3 Hotel Digital Marketing Strategies You Need to Know in 2019
Building your hotel digital marketing strategy in 2019 is no easy task.
But, if you’re in a competitive industry such as the hospitality sector that is dominated by established sites, all is not lost.
You can still get tons of bookings with a resourceful marketing strategy that revolves around collecting more online reviews and improving your responsiveness to them.
If you want to level up your hotel online marketing game, your best bet is to focus on what your customers are saying about your business online.
We recently published an article on the Bedvine Blog, to discuss what the most successful hotels are doing to improve their online reviews management and how to deal with negative feedback.
In this post, I’ll run through 3 actionable online review optimization tips for a better hotel marketing strategy.
1. Keep track of your online reviews
Have you been put in charge of the digital marketing strategy for a hotel? You should perform an electronic word of mouth (eWOM) audit first.
The reason for this is simple: It helps you forecast and predict how your business will perform.
Back in 2015, Edwin N. Torres, Dipendra Singh and April Robertson-Rin were able to calculate the approximate relationship existing between ratings, the number of reviews received on TripAdvisor and the average size of every online booking transaction.
Their results were staggering:
“Each TripAdvisor star equated to an incremental $280 per booking transaction, and each review represented a total of $0.12 per booking transaction”.
Hopefully, that gives you a good understanding of just how monitoring online reviews is crucial.
Collecting more online reviews and receiving better ratings can significantly improve your ADR, RevPAR, occupancy rates and profitability figures:
When your selling hotel stays online, you need to know about previous customers’ experiences, opinions and satisfaction levels.
Monitoring online feedback will help you take key management actions, such as targeting new investments in services that customers desire or trying to improve areas of dissatisfaction.
In this way, monitoring online feedback could be considered an asset in itself.
Unlike some hotel managers who think reviews are fundamentally biased, we believe they represent a fairly honest representation of customer opinions and deserve better attention.
Most customers complaining online are looking for their problems to be identified and ultimately fixed.
If you are willing to roll up your sleeves and take into account web reviews, you will be able to improve the perceived quality of your hotel and therefore protect your brand.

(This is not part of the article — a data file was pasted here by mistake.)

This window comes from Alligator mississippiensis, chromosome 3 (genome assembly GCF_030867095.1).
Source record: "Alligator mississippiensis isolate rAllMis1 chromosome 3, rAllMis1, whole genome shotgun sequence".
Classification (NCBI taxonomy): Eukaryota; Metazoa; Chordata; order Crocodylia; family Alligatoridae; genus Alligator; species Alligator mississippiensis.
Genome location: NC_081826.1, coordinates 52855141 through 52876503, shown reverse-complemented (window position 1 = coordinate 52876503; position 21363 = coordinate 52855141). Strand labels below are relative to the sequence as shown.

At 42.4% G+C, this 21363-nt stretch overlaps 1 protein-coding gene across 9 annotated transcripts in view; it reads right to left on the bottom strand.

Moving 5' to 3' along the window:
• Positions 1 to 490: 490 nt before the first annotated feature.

Want to monitor your hotel eWOM without spending hours on it?
There are a lot of resources you can use out there to monitor your reviews in a quick, efficient and holistic manner.
If you are on a tight budget, Google Alerts is a good place to start.
Google Alerts lets you receive alerts by email every time Google’s crawler finds reviews, blog posts or web articles where your brand is mentioned.
If you want to access more detailed metrics, you can also use a platform like the Bedvine Ranking and Review Feedback Tool.
Using this cloud-based software, you create a bespoke list of hotels you want to track and the ranking and feedback tool will do all the hard work for you.
Here is how it looks:
The platform is easy to use and the information clearly displayed, both with graph and tabular views, that let you analyse your own performance over time on multiple OTAs and compare it with your competitors.
TrustYou is another one of the many online feedback tools around, so take your pick.
Being able to monitor your reviews from a single source is awesome. But it is not a achievement on it’s own.
It’s better to focus your efforts on using this information to come out with a curated digital marketing plan aiming at generating lots of reviews and better handling your responsiveness to them.
How? You can focus on two main actions:
Encourage review postings
Answer every online review
2. Collect lots of online reviews
There’s been considerable research into reviews and hotel performance.
Patrick De Pelsmacker, Sophie van Tilburg and Christian Holthof for instance, highlighted the fact that displaying a high number of reviews actually operates like a green light in the customer mind: